LOS ANGELES, March 28, 2013 — Dr. Nagourney is a noted oncologist and author of Outliving Cancer. He pioneered personal cancer therapy using “functional profiling” and currently heads Rational Therapeutics. He is also an instructor of Pharmacology at the University of California, Irvine School of Medicine. He is board-certified in Internal Medicine, Medical Oncology and Hematology.
In this third part of a three part interview, Dr. Nagourney, discusses ways to prevent cancer and gives advice to patients who have been diagnosed with the disease.
Kevin Wells: What are some of the best preventative measures people can take to avoid getting cancer?
Dr. Robert Nagourney, M.D.: We now realize that cancer is rather different than we thought. From the start, cancer isn’t these rapidly proliferating cells, it’s these cells that are surviving and a lot of what changes in cancer is energetic and metabolic. If that’s the case, then you would want to examine your own metabolic well being, your own physical well being from that standpoint.
So, for example, we hear a lot about sugar. You know, is sugar bad for you? Clearly sugar is an essential component of you life, but sugar in the diet, particularly in the rawest forms of sugar, probably not very natural, induces changes in hormonal balances and enzymatic responses through the insulin-like growth factors that are probably very deleterious.
So I think lean body weight is an obvious way to avoid some of the dietary related cancers. You know, obvious things like avoiding excessive sun exposure and not smoking cigarettes, that sort of stuff is very simple. I think more profoundly, we now realize that our body is a bit of a machine and there are genetic elements that respond to sleep-wake patterns, night-day responses.
There is a whole genetic element called CLOCK that regulates many profound biological processes based on your sleep-wake patterns, night-day patterns, dietary intake. Exercise is not just a way of burning calories, but it induces very profound biochemical changes at the cellular level through things like LKB1 and AMP Kinase and these are very, very critical to homeostasis and well being.
When you talk about exercise and when you talk about lifestyle, this isn’t just, “It’s good for you,” it’s essential for your well being. I would say that regular exercise is not just a good idea, it’s a biochemically founded good idea. Lean body weight is not just a good idea, it’s a fundamental protection against cancer.
The concept of dietary intake that reflects a more Paleolithic diet, a sort of diet our body was designed for. We’ve evolved from a physical well being that has not caught up with our societal evolution. So in the last hundreds of years, certainly in the last 10,000 years, we have completely changed the body of the human in terms of what we’re eating and how we’re living our lives, but our physical body has not caught up.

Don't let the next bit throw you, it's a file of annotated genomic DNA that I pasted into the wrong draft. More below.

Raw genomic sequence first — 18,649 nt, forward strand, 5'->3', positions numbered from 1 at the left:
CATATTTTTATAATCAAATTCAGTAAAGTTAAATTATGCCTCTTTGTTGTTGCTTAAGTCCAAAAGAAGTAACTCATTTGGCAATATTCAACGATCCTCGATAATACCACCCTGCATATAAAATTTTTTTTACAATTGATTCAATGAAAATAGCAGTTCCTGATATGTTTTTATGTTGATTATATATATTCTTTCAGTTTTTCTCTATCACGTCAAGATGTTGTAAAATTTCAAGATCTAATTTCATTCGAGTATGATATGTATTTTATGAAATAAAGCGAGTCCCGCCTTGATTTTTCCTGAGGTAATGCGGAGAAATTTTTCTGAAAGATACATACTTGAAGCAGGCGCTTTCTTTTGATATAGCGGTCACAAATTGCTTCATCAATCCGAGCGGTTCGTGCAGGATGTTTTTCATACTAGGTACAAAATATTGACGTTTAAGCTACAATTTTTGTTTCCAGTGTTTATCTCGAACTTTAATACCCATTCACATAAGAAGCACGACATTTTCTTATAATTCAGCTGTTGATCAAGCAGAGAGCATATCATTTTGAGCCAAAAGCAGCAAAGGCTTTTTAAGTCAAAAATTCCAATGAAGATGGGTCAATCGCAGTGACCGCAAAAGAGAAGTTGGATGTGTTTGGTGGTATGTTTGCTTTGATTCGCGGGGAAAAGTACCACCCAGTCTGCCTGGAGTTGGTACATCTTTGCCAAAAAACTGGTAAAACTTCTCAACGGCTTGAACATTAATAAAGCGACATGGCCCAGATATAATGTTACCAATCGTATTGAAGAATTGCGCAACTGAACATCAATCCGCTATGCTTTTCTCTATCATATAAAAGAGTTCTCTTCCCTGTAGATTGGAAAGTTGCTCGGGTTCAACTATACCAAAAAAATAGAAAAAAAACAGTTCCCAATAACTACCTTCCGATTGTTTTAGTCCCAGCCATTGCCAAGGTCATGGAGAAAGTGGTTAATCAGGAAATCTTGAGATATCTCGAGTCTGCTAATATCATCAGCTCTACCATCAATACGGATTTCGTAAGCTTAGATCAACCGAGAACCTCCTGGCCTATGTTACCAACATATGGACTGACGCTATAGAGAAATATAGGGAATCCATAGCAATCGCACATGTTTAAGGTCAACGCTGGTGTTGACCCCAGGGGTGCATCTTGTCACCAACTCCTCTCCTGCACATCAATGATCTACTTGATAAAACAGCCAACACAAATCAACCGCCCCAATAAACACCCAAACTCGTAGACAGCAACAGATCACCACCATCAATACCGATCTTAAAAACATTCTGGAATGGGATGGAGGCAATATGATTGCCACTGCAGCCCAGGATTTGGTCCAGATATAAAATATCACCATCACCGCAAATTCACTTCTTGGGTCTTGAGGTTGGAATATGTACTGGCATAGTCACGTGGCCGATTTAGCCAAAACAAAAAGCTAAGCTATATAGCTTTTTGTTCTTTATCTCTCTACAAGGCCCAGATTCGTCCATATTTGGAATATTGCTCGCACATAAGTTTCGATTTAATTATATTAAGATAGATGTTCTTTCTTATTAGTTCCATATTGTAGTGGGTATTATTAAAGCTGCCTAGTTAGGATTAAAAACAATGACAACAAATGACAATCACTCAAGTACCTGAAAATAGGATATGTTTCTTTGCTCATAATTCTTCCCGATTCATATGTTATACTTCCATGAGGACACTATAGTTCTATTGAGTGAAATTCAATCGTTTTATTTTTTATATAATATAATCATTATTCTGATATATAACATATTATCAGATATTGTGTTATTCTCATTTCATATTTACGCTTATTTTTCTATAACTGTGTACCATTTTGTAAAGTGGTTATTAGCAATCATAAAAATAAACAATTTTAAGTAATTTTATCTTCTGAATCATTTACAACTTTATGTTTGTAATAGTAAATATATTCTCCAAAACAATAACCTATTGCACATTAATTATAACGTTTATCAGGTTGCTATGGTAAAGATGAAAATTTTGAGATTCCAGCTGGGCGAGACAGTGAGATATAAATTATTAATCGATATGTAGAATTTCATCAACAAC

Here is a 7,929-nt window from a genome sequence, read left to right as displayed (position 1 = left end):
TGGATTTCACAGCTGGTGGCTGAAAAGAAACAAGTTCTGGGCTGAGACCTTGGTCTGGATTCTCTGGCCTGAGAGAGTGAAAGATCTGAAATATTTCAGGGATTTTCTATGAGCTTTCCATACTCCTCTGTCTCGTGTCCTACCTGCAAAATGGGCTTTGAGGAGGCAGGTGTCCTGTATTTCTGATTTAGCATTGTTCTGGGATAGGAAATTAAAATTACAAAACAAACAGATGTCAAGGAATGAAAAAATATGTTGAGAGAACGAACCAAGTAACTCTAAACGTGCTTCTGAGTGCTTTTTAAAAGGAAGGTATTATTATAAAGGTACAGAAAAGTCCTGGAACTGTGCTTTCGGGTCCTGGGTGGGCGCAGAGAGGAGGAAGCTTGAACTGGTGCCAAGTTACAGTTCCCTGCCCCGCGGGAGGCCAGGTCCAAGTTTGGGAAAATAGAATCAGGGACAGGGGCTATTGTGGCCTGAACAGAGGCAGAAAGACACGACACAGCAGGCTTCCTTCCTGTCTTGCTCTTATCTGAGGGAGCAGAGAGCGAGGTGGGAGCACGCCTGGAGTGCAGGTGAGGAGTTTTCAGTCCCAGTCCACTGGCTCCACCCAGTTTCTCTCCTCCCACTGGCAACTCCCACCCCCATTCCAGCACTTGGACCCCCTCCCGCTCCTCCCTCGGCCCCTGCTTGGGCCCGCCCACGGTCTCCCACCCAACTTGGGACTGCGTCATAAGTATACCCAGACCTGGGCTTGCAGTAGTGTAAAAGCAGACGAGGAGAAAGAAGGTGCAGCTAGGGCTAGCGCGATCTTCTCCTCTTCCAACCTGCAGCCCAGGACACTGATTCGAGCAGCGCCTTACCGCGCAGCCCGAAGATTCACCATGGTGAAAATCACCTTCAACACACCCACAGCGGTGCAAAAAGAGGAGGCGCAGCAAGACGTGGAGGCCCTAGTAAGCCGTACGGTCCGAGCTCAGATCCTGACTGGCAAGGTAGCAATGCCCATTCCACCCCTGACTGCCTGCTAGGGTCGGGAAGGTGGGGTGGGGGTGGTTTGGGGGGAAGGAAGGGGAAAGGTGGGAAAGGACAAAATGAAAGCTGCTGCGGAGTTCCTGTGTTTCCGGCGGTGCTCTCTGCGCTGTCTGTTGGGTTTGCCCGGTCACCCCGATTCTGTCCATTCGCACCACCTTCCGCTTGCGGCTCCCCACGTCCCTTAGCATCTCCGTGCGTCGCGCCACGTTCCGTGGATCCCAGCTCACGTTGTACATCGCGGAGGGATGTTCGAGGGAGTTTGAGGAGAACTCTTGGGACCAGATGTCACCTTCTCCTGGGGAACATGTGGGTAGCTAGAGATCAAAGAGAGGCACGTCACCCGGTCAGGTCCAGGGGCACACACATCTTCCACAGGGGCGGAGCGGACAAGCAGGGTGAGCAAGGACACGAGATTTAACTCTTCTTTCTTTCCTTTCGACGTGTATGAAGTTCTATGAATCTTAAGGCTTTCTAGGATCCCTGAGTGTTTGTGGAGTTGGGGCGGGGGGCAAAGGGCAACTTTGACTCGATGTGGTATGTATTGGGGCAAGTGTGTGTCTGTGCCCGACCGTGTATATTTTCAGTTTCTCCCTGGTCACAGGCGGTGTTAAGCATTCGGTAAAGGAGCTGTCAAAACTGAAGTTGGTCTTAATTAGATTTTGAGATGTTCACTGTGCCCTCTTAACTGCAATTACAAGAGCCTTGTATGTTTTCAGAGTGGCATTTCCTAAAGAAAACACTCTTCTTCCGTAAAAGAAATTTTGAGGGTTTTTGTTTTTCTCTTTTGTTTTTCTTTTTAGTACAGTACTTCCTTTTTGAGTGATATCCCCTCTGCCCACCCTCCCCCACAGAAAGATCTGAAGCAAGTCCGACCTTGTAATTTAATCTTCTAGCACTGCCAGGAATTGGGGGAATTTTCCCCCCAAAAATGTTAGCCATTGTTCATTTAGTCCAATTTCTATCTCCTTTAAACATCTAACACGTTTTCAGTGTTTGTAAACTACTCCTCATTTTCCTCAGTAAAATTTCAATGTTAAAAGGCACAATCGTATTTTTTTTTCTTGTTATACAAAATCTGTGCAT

So we’re living in a 10,000-year-old body eating McDonalds burgers and the body’s machinery has not caught up with that. I think that simple things are probably profoundly important for well being. They’re not rocket science, but there is a lot of rocket science that supports those concepts.
KW: Is there anything else you would like people reading this interview to know?
RN: I think that patients have to realize that a diagnosis of cancer is not a death sentence. A diagnosis of cancer is a call to arms. You have to marshal your defenses. You have to circle the wagons and figure out what options are available to you; if something along the lines of our work is helpful.
I think you also have to get beyond the current hubbub of genomic analysis is the only way to go. Contemporary science has not yet established any clear evidence that genomic profiling, with the exception of a few known genes, is changing outcomes in cancer patients. We probably need to be humble enough to allow cellular biology to teach us how to treat cancer and that’s kind of our principle; that cellular behavior is more instructive than genomic analysis.
So from our standpoint, yeah, patients should learn to seek out information, but be cautious about the sources. There is plethora of misinformation online that people have to be careful to filter. You also have to realize that many physicians go into this with preconceived notions of how to treat and what they want to give.
If you’re an academic physician, you’re going to encourage someone to go on a clinical trial. If you’re a private practice physician, you’re going to encourage someone to go on a treatment you’re familiar with. If you are a managed care physician, you’re going to guide people toward the leas expensive treatments.
There are a lot of unfortunate agendas that patients confront. What we hope from this book, in part, is that people will realize there is objective data. There is absolute information that can be used guide therapy. With our approach, we don’t come in with an agenda. We’re sort of agnostic as to what the right things for the patient would be. We suggest you should get that which works best for you and use your own tissue to profile and define that.
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